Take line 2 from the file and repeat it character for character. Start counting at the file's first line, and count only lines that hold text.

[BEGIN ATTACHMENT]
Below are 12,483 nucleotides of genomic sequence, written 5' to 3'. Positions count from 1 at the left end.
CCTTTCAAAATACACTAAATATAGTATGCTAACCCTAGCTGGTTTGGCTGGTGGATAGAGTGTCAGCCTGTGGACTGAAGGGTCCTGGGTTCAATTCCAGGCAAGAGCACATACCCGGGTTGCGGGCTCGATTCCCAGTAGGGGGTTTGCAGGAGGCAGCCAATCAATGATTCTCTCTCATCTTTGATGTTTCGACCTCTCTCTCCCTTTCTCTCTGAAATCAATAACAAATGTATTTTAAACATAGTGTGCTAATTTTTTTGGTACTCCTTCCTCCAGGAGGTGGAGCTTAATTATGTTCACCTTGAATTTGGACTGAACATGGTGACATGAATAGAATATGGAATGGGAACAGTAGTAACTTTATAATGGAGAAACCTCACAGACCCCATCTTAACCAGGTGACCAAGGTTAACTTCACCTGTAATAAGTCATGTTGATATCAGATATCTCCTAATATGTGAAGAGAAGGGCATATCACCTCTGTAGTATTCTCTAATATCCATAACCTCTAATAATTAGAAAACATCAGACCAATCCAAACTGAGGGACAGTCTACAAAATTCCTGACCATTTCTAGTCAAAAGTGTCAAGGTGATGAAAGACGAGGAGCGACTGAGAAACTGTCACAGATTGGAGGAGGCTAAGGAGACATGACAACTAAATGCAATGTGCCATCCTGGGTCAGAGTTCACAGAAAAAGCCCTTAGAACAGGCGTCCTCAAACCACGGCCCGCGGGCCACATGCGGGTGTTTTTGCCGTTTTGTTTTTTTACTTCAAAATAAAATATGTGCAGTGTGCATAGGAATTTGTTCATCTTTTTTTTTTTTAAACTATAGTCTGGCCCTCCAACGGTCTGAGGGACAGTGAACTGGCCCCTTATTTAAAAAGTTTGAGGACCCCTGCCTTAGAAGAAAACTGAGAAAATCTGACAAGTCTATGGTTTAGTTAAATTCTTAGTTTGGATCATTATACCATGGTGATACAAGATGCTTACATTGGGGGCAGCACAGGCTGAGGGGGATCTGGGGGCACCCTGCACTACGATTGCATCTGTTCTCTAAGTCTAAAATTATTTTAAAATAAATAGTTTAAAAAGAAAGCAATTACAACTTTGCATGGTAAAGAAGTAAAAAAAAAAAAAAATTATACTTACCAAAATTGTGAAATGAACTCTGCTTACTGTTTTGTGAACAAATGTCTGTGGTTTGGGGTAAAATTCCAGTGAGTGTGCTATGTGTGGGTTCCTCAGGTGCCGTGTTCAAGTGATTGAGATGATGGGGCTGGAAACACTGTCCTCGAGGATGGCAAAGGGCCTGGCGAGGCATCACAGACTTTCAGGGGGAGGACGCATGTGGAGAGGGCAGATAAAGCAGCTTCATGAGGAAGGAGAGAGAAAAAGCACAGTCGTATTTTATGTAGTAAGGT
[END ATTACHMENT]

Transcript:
CCTTTCAAAATACACTAAATATAGTATGCTAACCCTAGCTGGTTTGGCTGGTGGATAGAGTGTCAGCCTGTGGACTGAAGGGTCCTGGGTTCAATTCCAGGCAAGAGCACATACCCGGGTTGCGGGCTCGATTCCCAGTAGGGGGTTTGCAGGAGGCAGCCAATCAATGATTCTCTCTCATCTTTGATGTTTCGACCTCTCTCTCCCTTTCTCTCTGAAATCAATAACAAATGTATTTTAAACATAGTGTGCTAATTTTTTTGGTACTCCTTCCTCCAGGAGGTGGAGCTTAATTATGTTCACCTTGAATTTGGACTGAACATGGTGACATGAATAGAATATGGAATGGGAACAGTAGTAACTTTATAATGGAGAAACCTCACAGACCCCATCTTAACCAGGTGACCAAGGTTAACTTCACCTGTAATAAGTCATGTTGATATCAGATATCTCCTAATATGTGAAGAGAAGGGCATATCACCTCTGTAGTATTCTCTAATATCCATAACCTCTAATAATTAGAAAACATCAGACCAATCCAAACTGAGGGACAGTCTACAAAATTCCTGACCATTTCTAGTCAAAAGTGTCAAGGTGATGAAAGACGAGGAGCGACTGAGAAACTGTCACAGATTGGAGGAGGCTAAGGAGACATGACAACTAAATGCAATGTGCCATCCTGGGTCAGAGTTCACAGAAAAAGCCCTTAGAACAGGCGTCCTCAAACCACGGCCCGCGGGCCACATGCGGGTGTTTTTGCCGTTTTGTTTTTTTACTTCAAAATAAAATATGTGCAGTGTGCATAGGAATTTGTTCATCTTTTTTTTTTTTAAACTATAGTCTGGCCCTCCAACGGTCTGAGGGACAGTGAACTGGCCCCTTATTTAAAAAGTTTGAGGACCCCTGCCTTAGAAGAAAACTGAGAAAATCTGACAAGTCTATGGTTTAGTTAAATTCTTAGTTTGGATCATTATACCATGGTGATACAAGATGCTTACATTGGGGGCAGCACAGGCTGAGGGGGATCTGGGGGCACCCTGCACTACGATTGCATCTGTTCTCTAAGTCTAAAATTATTTTAAAATAAATAGTTTAAAAAGAAAGCAATTACAACTTTGCATGGTAAAGAAGTAAAAAAAAAAAAAAATTATACTTACCAAAATTGTGAAATGAACTCTGCTTACTGTTTTGTGAACAAATGTCTGTGGTTTGGGGTAAAATTCCAGTGAGTGTGCTATGTGTGGGTTCCTCAGGTGCCGTGTTCAAGTGATTGAGATGATGGGGCTGGAAACACTGTCCTCGAGGATGGCAAAGGGCCTGGCGAGGCATCACAGACTTTCAGGGGGAGGACGCATGTGGAGAGGGCAGATAAAGCAGCTTCATGAGGAAGGAGAGAGAAAAAGCACAGTCGTATTTTATGTAGTAAGGT